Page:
The chromosomes in every single cell are made up of DNA and shaped like strands, with a kind of protective cap at the end of each strand of DNA. Without this end protective cap, the DNA strands would chemically bond to other strands, i.e. the chromosomes would merge and that would be lethal for the cell. The structures that prevent this catastrophe are the telomeres. They were discovered in the 1930s but decades elapsed before someone decided to study them in any depth and since the late 1990s they have always been on the cutting edge of biology research. Biologists are often surprised by their amazing and unexpected complexity, and their health-related significance.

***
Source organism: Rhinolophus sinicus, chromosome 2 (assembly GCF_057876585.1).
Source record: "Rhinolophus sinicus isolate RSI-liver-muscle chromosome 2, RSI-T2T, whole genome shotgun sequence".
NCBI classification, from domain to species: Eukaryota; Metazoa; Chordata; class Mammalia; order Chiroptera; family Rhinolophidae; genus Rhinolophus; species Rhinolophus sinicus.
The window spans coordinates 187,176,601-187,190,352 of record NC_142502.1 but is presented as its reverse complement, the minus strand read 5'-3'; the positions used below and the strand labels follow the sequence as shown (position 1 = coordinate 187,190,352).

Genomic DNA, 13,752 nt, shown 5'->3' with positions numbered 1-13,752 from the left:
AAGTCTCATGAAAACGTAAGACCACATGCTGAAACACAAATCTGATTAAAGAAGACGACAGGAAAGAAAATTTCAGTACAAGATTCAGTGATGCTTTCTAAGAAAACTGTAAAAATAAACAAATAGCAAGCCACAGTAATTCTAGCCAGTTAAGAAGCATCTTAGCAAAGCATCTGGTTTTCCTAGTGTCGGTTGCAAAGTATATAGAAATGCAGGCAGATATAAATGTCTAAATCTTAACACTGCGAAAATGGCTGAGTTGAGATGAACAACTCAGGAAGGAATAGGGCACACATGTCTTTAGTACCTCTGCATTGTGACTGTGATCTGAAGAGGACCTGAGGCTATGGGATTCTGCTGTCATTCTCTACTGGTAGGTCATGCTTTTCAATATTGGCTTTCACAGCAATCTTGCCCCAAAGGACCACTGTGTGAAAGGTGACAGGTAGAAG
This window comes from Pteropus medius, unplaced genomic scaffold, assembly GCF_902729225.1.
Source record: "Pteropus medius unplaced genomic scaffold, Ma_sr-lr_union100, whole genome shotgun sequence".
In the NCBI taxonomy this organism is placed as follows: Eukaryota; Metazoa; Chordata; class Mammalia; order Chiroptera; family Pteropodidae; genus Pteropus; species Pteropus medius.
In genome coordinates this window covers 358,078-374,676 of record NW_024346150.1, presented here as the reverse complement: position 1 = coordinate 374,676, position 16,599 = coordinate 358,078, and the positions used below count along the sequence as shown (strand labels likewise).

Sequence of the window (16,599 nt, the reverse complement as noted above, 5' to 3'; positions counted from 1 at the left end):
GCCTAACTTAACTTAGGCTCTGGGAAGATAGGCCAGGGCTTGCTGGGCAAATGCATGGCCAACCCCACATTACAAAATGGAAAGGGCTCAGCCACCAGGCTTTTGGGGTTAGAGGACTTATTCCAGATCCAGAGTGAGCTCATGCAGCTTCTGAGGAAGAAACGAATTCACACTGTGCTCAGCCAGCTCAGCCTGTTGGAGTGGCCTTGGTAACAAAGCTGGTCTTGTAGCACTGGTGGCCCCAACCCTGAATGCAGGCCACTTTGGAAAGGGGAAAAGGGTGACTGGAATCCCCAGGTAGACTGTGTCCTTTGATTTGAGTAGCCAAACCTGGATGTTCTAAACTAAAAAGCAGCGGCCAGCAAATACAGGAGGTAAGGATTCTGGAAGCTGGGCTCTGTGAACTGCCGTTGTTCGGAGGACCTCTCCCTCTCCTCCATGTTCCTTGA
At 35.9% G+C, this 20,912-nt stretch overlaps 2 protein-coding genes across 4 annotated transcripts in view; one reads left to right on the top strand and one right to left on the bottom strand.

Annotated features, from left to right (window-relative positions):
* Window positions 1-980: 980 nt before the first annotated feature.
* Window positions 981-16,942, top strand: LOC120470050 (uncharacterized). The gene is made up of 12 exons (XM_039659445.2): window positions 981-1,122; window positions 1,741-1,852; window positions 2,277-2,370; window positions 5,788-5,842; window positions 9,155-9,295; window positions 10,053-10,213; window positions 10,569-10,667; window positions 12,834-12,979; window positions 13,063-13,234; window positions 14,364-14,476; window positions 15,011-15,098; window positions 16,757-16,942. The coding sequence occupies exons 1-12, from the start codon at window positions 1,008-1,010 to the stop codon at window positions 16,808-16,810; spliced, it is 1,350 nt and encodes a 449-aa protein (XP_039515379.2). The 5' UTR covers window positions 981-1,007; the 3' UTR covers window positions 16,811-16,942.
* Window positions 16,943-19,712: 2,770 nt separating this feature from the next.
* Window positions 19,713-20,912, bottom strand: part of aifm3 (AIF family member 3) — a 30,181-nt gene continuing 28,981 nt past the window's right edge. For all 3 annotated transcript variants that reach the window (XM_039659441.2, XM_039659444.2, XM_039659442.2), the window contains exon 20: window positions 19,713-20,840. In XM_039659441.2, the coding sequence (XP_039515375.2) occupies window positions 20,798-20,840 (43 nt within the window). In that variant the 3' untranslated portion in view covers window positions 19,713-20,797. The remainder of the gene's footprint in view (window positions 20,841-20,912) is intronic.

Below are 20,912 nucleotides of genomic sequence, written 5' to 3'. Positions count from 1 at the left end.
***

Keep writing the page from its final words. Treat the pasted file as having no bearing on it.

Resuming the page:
“The biology of telomeres is extremely complex and the more we discover the more we realise what remains to be discovered,” says Paula Martínez from CNIO's Telomere and Telomerase Group. “What surprises me most is the high number of factors we are finding that are essential to the preservation of telomeres and, above all, the precise coordination that is required between them all.” The fact that telomeres have been tightly preserved throughout the evolutionary tree — in most eukaryotes: vertebrates, plants and even unicellular organisms such as yeast — indicates their importance. In addition to preventing the merger of chromosomes, telomeres are needed to prevent the loss of genetic information each time a cell divides.